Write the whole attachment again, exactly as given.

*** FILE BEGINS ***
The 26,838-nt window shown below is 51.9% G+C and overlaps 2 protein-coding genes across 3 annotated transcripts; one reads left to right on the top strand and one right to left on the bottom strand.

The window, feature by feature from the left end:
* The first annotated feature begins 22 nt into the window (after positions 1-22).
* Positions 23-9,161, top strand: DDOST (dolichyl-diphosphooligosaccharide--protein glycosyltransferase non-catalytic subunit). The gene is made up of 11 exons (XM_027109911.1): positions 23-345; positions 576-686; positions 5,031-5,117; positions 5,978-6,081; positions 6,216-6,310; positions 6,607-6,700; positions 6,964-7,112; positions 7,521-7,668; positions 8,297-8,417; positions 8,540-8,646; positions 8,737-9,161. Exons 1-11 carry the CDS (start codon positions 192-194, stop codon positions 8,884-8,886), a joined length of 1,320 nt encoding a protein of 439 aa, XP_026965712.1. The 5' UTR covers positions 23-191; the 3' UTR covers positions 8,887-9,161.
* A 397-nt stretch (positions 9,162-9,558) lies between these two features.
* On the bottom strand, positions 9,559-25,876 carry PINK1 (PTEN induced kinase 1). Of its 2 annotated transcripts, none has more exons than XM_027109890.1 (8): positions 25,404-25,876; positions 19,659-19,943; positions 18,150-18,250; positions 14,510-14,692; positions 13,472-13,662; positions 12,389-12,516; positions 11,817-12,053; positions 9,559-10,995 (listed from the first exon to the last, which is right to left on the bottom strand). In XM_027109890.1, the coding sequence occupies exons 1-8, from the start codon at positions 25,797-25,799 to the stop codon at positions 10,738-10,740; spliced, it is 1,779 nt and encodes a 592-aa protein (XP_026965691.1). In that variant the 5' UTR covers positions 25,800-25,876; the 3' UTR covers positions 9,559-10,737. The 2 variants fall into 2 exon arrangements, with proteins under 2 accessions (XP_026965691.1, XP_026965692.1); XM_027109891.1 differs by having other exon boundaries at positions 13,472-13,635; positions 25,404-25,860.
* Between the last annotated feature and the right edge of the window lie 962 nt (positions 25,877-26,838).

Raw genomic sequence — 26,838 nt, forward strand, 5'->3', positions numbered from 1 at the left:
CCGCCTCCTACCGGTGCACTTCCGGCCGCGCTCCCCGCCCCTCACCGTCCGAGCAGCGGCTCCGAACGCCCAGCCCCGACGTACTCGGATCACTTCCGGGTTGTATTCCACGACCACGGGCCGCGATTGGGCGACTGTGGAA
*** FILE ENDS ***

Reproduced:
The 26,838-nt window shown below is 51.9% G+C and overlaps 2 protein-coding genes across 3 annotated transcripts; one reads left to right on the top strand and one right to left on the bottom strand.

The window, feature by feature from the left end:
* The first annotated feature begins 22 nt into the window (after positions 1-22).
* Positions 23-9,161, top strand: DDOST (dolichyl-diphosphooligosaccharide--protein glycosyltransferase non-catalytic subunit). The gene is made up of 11 exons (XM_027109911.1): positions 23-345; positions 576-686; positions 5,031-5,117; positions 5,978-6,081; positions 6,216-6,310; positions 6,607-6,700; positions 6,964-7,112; positions 7,521-7,668; positions 8,297-8,417; positions 8,540-8,646; positions 8,737-9,161. Exons 1-11 carry the CDS (start codon positions 192-194, stop codon positions 8,884-8,886), a joined length of 1,320 nt encoding a protein of 439 aa, XP_026965712.1. The 5' UTR covers positions 23-191; the 3' UTR covers positions 8,887-9,161.
* A 397-nt stretch (positions 9,162-9,558) lies between these two features.
* On the bottom strand, positions 9,559-25,876 carry PINK1 (PTEN induced kinase 1). Of its 2 annotated transcripts, none has more exons than XM_027109890.1 (8): positions 25,404-25,876; positions 19,659-19,943; positions 18,150-18,250; positions 14,510-14,692; positions 13,472-13,662; positions 12,389-12,516; positions 11,817-12,053; positions 9,559-10,995 (listed from the first exon to the last, which is right to left on the bottom strand). In XM_027109890.1, the coding sequence occupies exons 1-8, from the start codon at positions 25,797-25,799 to the stop codon at positions 10,738-10,740; spliced, it is 1,779 nt and encodes a 592-aa protein (XP_026965691.1). In that variant the 5' UTR covers positions 25,800-25,876; the 3' UTR covers positions 9,559-10,737. The 2 variants fall into 2 exon arrangements, with proteins under 2 accessions (XP_026965691.1, XP_026965692.1); XM_027109891.1 differs by having other exon boundaries at positions 13,472-13,635; positions 25,404-25,860.
* Between the last annotated feature and the right edge of the window lie 962 nt (positions 25,877-26,838).

Raw genomic sequence — 26,838 nt, forward strand, 5'->3', positions numbered from 1 at the left:
CCGCCTCCTACCGGTGCACTTCCGGCCGCGCTCCCCGCCCCTCACCGTCCGAGCAGCGGCTCCGAACGCCCAGCCCCGACGTACTCGGATCACTTCCGGGTTGTATTCCACGACCACGGGCCGCGATTGGGCGACTGTGGAA